In the case of IAG, the results were tangible and impressive. A slew of new initiatives included the Hanger 51 Accelerator Programme, a collaboration with industry start-ups and disrupters to further challenge their thinking and behaviours. IAG adopted Blockchain to build the first digital identity service to share data safely with passengers taking connecting flights. 

The airline group also leveraged predictive analytics to analyse unstructured customer feedback and visualised key insights in minutes, a process that used to take months of manual data processing. A new transatlantic airline called Level was also launched in 2017 in response to increased competition in the low-costs long-haul market. Level sold 52,000 seats in its first 48 hours.

Barry O’Reilly, business advisor and author.

For O’Reilly the common denominator was a changed mindset. “Leaders throughout the organisation went back to the company with newly found confidence and capability to get uncomfortable and unlearn while helping others to unlearn, relearn and achieve breakthroughs.”

Unlearn is the title of O’ Reilly latest book, a playbook on how to throw out approaches and attitudes that may have worked in the past but are no longer sufficient in a time of rapid business transformation. It suggests a three-step process of unlearning, relearning based on customer insights and an adoption and scaling process. The book is aimed squarely at those in leadership positions who need to model different behaviours themselves before expecting their reports to change. Letting go is a major theme and CEOs especially need to unlearn decision-making, he maintains. 

“When you are a senior executive all of your feedback mechanisms suggest that everything that you are doing is working. You get promotions and pay rises. Your reports come to you looking for answers to difficult questions, so you tell them what to do. When you embrace unlearning, you start to see things as a hypothesis rather than an assumption and so instead of imposing your own answers you build systems to rapidly test those hypotheses cheaply and quickly.”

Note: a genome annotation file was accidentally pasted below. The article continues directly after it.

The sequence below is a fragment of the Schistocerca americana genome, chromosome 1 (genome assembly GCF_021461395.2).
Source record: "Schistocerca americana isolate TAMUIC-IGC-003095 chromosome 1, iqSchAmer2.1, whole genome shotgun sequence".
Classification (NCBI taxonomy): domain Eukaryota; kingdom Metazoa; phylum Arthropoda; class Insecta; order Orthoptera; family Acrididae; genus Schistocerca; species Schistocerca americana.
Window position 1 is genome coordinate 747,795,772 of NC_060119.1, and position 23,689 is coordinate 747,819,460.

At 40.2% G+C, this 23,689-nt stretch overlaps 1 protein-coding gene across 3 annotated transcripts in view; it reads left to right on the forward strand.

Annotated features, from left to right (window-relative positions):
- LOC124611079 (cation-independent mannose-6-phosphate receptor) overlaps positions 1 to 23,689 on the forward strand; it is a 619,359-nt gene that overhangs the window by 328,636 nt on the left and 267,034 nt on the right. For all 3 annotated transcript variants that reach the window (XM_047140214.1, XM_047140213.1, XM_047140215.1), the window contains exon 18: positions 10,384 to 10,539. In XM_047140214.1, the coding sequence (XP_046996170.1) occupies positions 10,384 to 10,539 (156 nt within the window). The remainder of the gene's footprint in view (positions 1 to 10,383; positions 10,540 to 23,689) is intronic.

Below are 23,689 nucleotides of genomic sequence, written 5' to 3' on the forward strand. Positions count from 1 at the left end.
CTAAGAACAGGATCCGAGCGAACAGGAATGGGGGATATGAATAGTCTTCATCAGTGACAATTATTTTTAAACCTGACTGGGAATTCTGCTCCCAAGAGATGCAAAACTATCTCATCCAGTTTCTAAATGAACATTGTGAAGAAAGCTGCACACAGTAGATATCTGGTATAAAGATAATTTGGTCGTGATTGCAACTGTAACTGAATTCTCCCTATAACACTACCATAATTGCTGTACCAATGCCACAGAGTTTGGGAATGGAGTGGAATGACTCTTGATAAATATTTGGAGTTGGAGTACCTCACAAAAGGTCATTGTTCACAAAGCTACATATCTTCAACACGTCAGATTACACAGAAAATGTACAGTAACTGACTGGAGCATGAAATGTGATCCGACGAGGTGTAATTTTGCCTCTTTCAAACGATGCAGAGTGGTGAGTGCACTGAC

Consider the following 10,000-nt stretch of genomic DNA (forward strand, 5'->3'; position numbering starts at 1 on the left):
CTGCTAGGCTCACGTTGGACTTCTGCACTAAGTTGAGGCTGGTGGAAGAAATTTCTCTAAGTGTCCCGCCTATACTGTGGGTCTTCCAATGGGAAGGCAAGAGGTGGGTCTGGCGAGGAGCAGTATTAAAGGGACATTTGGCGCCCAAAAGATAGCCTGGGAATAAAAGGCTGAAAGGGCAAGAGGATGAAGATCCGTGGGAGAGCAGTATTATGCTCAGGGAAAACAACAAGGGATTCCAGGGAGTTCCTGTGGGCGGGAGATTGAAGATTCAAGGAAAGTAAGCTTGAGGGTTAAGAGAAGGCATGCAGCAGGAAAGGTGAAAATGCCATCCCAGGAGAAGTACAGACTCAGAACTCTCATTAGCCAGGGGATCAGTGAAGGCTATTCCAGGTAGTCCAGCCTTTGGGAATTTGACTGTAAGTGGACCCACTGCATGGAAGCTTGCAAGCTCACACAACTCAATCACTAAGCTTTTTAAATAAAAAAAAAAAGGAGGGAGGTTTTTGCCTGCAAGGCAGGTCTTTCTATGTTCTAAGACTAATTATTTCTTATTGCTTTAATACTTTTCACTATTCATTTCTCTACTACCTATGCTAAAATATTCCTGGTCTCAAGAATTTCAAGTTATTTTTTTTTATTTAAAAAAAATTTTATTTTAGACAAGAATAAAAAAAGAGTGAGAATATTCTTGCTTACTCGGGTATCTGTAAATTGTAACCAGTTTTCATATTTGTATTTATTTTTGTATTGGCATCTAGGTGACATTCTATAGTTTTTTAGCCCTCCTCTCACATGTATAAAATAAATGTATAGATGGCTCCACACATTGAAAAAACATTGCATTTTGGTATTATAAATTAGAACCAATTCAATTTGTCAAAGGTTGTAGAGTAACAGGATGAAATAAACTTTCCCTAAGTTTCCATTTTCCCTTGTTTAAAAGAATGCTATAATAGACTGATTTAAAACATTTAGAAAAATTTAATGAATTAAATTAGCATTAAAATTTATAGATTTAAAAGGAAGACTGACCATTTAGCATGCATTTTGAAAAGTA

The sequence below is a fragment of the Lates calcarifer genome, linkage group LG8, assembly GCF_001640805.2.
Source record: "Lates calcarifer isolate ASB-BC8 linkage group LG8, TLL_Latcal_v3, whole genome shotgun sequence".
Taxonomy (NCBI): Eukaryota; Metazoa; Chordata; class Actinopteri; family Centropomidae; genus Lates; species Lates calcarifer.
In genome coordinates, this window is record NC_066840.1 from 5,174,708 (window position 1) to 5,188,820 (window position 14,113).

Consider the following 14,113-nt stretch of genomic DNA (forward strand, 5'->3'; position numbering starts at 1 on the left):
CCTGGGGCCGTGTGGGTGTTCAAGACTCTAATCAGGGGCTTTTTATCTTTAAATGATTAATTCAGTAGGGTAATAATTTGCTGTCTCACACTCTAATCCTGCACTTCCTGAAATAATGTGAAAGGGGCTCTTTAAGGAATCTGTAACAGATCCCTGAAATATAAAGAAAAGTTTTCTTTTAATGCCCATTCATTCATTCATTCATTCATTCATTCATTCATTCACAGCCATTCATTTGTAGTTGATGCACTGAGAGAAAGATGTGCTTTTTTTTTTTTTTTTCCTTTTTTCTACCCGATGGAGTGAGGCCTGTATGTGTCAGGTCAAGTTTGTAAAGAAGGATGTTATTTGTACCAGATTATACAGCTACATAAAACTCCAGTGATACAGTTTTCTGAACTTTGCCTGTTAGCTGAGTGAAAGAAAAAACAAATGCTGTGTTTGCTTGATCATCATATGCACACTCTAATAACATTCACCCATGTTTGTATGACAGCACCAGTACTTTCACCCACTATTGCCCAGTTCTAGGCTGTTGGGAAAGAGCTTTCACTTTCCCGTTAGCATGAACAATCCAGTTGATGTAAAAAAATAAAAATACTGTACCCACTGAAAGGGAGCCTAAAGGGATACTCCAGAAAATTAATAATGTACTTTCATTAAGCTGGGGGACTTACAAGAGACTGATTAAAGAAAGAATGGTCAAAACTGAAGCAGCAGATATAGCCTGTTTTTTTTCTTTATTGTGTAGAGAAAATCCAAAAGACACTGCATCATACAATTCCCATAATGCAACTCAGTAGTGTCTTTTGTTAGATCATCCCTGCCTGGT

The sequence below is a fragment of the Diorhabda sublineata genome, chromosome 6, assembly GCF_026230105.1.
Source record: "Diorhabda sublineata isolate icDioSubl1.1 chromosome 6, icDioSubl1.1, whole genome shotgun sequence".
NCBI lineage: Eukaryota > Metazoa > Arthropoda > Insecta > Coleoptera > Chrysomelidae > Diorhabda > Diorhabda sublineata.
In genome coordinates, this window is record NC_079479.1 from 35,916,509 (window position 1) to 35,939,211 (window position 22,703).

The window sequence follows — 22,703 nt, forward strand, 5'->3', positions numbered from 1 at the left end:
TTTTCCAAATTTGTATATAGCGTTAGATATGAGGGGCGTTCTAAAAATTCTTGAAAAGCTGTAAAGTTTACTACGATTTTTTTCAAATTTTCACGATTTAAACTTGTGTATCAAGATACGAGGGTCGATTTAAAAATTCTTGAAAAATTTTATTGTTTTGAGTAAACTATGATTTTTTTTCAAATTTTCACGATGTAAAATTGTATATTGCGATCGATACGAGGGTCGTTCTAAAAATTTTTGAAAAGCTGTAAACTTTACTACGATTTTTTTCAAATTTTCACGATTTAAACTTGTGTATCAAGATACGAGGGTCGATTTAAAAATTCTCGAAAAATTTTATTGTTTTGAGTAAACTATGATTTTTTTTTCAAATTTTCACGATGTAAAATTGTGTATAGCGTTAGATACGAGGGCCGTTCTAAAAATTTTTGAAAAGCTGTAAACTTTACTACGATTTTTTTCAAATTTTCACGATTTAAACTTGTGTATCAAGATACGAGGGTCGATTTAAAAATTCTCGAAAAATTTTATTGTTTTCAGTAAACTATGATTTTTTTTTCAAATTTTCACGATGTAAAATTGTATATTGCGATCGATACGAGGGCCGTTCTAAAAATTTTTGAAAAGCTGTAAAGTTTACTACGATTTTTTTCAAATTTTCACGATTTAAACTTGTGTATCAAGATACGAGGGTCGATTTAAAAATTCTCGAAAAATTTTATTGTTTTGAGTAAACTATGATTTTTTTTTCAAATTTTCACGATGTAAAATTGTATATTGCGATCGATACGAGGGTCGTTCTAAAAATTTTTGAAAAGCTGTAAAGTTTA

Even in military settings, a command and control style of management doesn’t work. “Napoleon was a very successful general because he didn’t offer very specific instructions but rather communicated the intent of the mission – the what and why and the expected outcome,” he notes.

Letting go does not mean a ‘free-for-all’ approach for your team. “You need to be very specific about what you want to achieve. A clear and concise outcome of an initiative might be to increase customer retention by 15% in eight weeks, for example. When you are clear about the aspirations and outcomes you desire, you will be able to properly explore the behaviours to attain them, determine the right steps to get there and then know through data and measurement whether or not you have achieved them.”

O’ Reilly comes back to the theme of learning from customers, as in the case of IAG above. 

“The reason the biggest, most successful companies in the world are all tech companies is that they have built platforms that allow them to discover exactly how their customers interact with them and to more deeply understand their customer behaviours. They are constantly going through cycles of unlearning what they believe to be true for what’s actually true, at a massive scale, and taking a data-informed approach to design their products and services,” he observes.